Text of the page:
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Family Business in Mexico: Responses to Human Resource Limitations and Management Succession

  • Hoshino, Taeko

Indigenous firms in Mexico, as in most developing countries, take the shape of family businesses. Regardless of size, the most predominant ones are those owned and managed by one or more families or descendent families of the founders. From the point of view of economics and business administration, family business is considered to have variety of limitations when it seeks to grow. One of the serious limitations is concerning human resource, which is revealed at the time of management succession. Big family businesses in Mexico deal with human resource limitations adopting measures such as the education and training of the successors, the establishment of management structure that makes control by the owner family possible and divisions of roles among the owner family members, and between the owner family members and the salaried managers. Institutionalization is a strategy that considerable number of family businesses have adopted in order to undergo the succession process without committing serious errors. Institutionalization is observed in such aspects as the establishment of the requisite condition to be met by the candidate of future successor and the screening by an institution which is independent of the owner family. At present these measures allow for the continuation of family businesses in an extremely competitive environment.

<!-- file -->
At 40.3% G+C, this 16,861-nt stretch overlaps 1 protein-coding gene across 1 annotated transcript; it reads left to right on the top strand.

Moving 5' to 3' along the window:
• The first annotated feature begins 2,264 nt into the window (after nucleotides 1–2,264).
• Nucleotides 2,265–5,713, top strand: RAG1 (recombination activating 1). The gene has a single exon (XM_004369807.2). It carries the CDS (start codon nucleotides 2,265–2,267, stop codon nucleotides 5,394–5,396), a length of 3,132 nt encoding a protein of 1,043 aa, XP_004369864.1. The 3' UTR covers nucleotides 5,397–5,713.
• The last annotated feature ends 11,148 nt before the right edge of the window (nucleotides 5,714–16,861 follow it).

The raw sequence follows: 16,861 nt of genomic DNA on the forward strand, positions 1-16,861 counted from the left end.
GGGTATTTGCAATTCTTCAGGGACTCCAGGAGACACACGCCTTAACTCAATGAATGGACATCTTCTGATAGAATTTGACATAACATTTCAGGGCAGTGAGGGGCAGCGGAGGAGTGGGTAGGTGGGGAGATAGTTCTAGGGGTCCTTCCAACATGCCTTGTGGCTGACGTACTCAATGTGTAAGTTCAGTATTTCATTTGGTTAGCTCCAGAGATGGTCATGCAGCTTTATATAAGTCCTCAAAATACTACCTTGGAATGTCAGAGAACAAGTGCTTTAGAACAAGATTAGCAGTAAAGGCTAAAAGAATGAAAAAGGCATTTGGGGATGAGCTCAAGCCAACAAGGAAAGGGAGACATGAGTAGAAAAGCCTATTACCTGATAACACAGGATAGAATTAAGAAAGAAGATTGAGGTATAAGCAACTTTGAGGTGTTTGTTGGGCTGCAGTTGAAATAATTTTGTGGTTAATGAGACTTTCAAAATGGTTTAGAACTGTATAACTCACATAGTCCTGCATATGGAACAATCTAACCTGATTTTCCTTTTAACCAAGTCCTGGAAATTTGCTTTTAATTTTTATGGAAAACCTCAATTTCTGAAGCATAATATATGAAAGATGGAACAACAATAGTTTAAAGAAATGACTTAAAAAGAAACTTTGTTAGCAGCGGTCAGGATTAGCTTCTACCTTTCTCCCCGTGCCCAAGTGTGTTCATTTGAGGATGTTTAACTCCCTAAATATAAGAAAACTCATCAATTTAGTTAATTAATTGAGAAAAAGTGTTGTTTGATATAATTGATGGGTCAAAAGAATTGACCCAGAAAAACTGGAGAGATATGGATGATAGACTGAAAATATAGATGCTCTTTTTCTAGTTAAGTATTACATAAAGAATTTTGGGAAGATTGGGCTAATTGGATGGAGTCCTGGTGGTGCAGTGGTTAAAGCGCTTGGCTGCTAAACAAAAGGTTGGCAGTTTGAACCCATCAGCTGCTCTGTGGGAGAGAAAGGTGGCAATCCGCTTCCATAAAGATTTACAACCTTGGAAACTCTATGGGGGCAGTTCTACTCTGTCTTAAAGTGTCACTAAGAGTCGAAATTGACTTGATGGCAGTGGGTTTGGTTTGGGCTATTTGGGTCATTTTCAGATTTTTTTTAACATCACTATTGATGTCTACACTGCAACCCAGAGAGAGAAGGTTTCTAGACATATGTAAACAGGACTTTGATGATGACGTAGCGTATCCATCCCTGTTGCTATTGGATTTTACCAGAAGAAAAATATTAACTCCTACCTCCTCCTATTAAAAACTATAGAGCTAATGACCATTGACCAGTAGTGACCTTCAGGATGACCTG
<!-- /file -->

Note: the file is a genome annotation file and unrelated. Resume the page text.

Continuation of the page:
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File URL: http://ir.ide.go.jp/dspace/bitstream/2344/194/3/ARRIDE_Discussion_No.12_hoshino.pdf
File Function: First version, 2004
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Paper provided by Institute of Developing Economies, Japan External Trade Organization(JETRO) in its series IDE Discussion Papers with number 12.

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Date of creation: Nov 2004
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Publication status: Published in IDE Discussion Paper. No. 12. 2004.11
Handle: RePEc:jet:dpaper:dpaper12
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  1. Simon Johnson, 2000. "Tunneling," American Economic Review, American Economic Association, vol. 90(2), pages 22-27, May.
  2. Mike Burkart & Fausto Panunzi & Andrei Shleifer, 2002. "Family Firms," NBER Working Papers 8776, National Bureau of Economic Research, Inc.
    • Mike Burkart & Fausto Panunzi & Andrei Shleifer, 2003. "Family Firms," Journal of Finance, American Finance Association, vol. 58(5), pages 2167-2202, October.
  3. Burkart, Mike & Gromb, Denis & Panunzi, Fausto, 1997. "Large Shareholders, Monitoring, and the Value of the Firm," The Quarterly Journal of Economics, MIT Press, vol. 112(3), pages 693-728, August.
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